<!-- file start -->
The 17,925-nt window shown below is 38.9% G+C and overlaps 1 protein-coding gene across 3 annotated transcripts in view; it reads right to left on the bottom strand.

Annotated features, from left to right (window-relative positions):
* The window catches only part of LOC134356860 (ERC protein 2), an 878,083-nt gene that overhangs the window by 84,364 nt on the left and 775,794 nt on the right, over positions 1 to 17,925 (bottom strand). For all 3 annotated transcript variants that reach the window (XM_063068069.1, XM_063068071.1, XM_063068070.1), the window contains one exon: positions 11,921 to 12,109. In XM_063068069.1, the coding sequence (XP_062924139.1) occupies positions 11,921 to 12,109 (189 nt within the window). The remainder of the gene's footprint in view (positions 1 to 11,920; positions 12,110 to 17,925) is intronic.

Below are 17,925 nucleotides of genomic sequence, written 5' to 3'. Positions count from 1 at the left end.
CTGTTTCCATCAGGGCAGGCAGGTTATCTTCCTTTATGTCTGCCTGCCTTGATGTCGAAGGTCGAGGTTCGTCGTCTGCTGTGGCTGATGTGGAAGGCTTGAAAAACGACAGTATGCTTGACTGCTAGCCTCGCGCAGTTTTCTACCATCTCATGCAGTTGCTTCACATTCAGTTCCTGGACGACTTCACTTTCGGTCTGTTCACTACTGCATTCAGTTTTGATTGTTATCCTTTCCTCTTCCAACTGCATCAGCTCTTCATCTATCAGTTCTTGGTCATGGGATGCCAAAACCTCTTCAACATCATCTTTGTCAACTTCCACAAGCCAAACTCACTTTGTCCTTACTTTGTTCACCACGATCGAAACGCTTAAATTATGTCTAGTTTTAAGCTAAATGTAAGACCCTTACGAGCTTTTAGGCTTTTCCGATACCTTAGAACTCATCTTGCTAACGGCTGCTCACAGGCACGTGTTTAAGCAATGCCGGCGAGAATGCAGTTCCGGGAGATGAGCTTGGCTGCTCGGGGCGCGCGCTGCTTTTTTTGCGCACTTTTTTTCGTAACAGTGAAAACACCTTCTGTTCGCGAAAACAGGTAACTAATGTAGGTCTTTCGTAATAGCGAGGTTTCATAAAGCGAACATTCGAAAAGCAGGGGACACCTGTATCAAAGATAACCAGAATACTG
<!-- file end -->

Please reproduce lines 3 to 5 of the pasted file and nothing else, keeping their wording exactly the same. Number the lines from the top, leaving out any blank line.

* The window catches only part of LOC134356860 (ERC protein 2), an 878,083-nt gene that overhangs the window by 84,364 nt on the left and 775,794 nt on the right, over positions 1 to 17,925 (bottom strand). For all 3 annotated transcript variants that reach the window (XM_063068069.1, XM_063068071.1, XM_063068070.1), the window contains one exon: positions 11,921 to 12,109. In XM_063068069.1, the coding sequence (XP_062924139.1) occupies positions 11,921 to 12,109 (189 nt within the window). The remainder of the gene's footprint in view (positions 1 to 11,920; positions 12,110 to 17,925) is intronic.

Below are 17,925 nucleotides of genomic sequence, written 5' to 3'. Positions count from 1 at the left end.
CTGTTTCCATCAGGGCAGGCAGGTTATCTTCCTTTATGTCTGCCTGCCTTGATGTCGAAGGTCGAGGTTCGTCGTCTGCTGTGGCTGATGTGGAAGGCTTGAAAAACGACAGTATGCTTGACTGCTAGCCTCGCGCAGTTTTCTACCATCTCATGCAGTTGCTTCACATTCAGTTCCTGGACGACTTCACTTTCGGTCTGTTCACTACTGCATTCAGTTTTGATTGTTATCCTTTCCTCTTCCAACTGCATCAGCTCTTCATCTATCAGTTCTTGGTCATGGGATGCCAAAACCTCTTCAACATCATCTTTGTCAACTTCCACAAGCCAAACTCACTTTGTCCTTACTTTGTTCACCACGATCGAAACGCTTAAATTATGTCTAGTTTTAAGCTAAATGTAAGACCCTTACGAGCTTTTAGGCTTTTCCGATACCTTAGAACTCATCTTGCTAACGGCTGCTCACAGGCACGTGTTTAAGCAATGCCGGCGAGAATGCAGTTCCGGGAGATGAGCTTGGCTGCTCGGGGCGCGCGCTGCTTTTTTTGCGCACTTTTTTTCGTAACAGTGAAAACACCTTCTGTTCGCGAAAACAGGTAACTAATGTAGGTCTTTCGTAATAGCGAGGTTTCATAAAGCGAACATTCGAAAAGCAGGGGACACCTGTATCAAAGATAACCAGAATACTG